Parenthood changes a person. For a decade now I’ve spent an hour or more each weekend at a horse farm, watching my daughters take riding lessons. Watching them learn the craft of riding has led me to reflect on how I teach the craft of law.
Chad M. Oldfather, Virginia 1993, is the associate dean for research and a professor of law at Marquette University Law School, Milwaukee.
My daughters have come far. They’ve advanced from struggling to steer to riding complex courses of jumps approaching four feet high. Progress has been gradual, and at times almost imperceptible. But so much of what once required great effort they now do entirely by feel.
Accompanying them on their journey has allowed me to watch instruction from the beginner to the Olympic levels. Two things have struck me. First, the consistent return to fundamentals. Second, how poorly words capture the knowledge being passed along. Phrases that first appear in the instruction of intermediate riders seem never to be displaced. The emphasis changes. But the learning takes place through another channel, through repetition and correction. The skills are too subtle for verbal formulas.
There’s an easy parallel with law. What takes effort as law student and new lawyer becomes intuitive. Experiences from one case or transaction provide insight into others that at first seem unrelated. We develop, then sharpen, what Professor Karl Llewellyn called “situation sense.” We begin to appreciate what Justice Holmes meant when he wrote of confronting seemingly hard cases but finding that “when you walk up to the lion and lay hold the hide comes off and the same old donkey of a question of law is underneath.”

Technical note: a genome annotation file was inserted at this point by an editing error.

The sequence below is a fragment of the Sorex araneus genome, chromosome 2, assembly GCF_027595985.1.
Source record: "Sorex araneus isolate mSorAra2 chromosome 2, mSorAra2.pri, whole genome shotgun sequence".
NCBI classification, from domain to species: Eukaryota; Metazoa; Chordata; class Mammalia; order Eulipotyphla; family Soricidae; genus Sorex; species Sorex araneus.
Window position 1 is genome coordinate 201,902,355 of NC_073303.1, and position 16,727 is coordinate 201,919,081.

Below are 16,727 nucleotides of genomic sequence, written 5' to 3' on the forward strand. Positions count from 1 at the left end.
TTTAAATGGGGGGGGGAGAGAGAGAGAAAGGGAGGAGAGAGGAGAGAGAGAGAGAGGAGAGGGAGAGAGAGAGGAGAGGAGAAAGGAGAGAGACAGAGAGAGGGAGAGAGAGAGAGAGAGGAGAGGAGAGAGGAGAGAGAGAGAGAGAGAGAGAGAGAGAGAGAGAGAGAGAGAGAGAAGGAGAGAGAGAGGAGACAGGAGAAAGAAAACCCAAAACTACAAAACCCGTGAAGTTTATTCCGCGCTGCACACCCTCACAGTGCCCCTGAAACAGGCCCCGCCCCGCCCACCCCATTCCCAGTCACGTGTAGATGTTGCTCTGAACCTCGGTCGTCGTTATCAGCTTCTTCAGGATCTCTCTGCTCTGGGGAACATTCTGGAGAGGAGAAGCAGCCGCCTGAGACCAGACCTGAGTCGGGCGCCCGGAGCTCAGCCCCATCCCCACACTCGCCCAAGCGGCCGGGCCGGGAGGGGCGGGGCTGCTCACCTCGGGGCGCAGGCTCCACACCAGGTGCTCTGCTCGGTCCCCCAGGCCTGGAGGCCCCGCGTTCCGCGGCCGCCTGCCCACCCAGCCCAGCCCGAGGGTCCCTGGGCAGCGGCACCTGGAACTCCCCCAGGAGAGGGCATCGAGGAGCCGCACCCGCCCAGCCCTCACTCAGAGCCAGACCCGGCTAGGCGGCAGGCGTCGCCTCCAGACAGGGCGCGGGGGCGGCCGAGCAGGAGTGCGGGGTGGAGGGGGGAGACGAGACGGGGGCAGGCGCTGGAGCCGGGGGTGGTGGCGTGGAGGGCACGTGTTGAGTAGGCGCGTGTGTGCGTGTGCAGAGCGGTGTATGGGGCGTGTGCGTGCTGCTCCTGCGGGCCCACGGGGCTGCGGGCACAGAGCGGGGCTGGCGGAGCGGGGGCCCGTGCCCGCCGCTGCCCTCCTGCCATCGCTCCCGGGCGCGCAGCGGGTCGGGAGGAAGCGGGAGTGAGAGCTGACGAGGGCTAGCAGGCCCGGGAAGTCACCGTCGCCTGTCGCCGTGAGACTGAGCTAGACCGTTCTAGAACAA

I teach mostly in the first year. Lately it occurs to me how little I remember of what I thought I was learning in my own first year. It’s a haze of peppercorns, foxes running across wastelands, and a heightened sense of the dangers of not unplugging the toaster.
What takes effort as law student and new lawyer becomes intuitive. Experiences from one case or transaction provide insight into others that at first seem unrelated.
It would be foolish to suggest that I learned nothing. But it turns out that what stuck was less the doctrine and more the underlying ideas. I acquired more “knowledge how” than “knowledge that.” I started to learn, as the saying goes, to think like a lawyer. It’s a process involving the development of intuition and feel, much like learning to ride a horse.
I have not abandoned teaching “knowledge that.” We study criminal law using Wisconsin materials, and my constitutional law class features all the standard cases. But I have become more mindful of, and explicit about, the fact that I am teaching “knowledge how.” I have tried to adapt, in ways that are often as much about attitude as they are about technique, the best of what I have seen in the world of riding instruction. More fundamentals. More repetition.
None of this is revolutionary, or even unique. I have not solved all the challenges confronting legal education in our changing world. But I believe that I have found insight, and wisdom, and a window into becoming a better teacher, in an unlikely place at the side of a riding ring.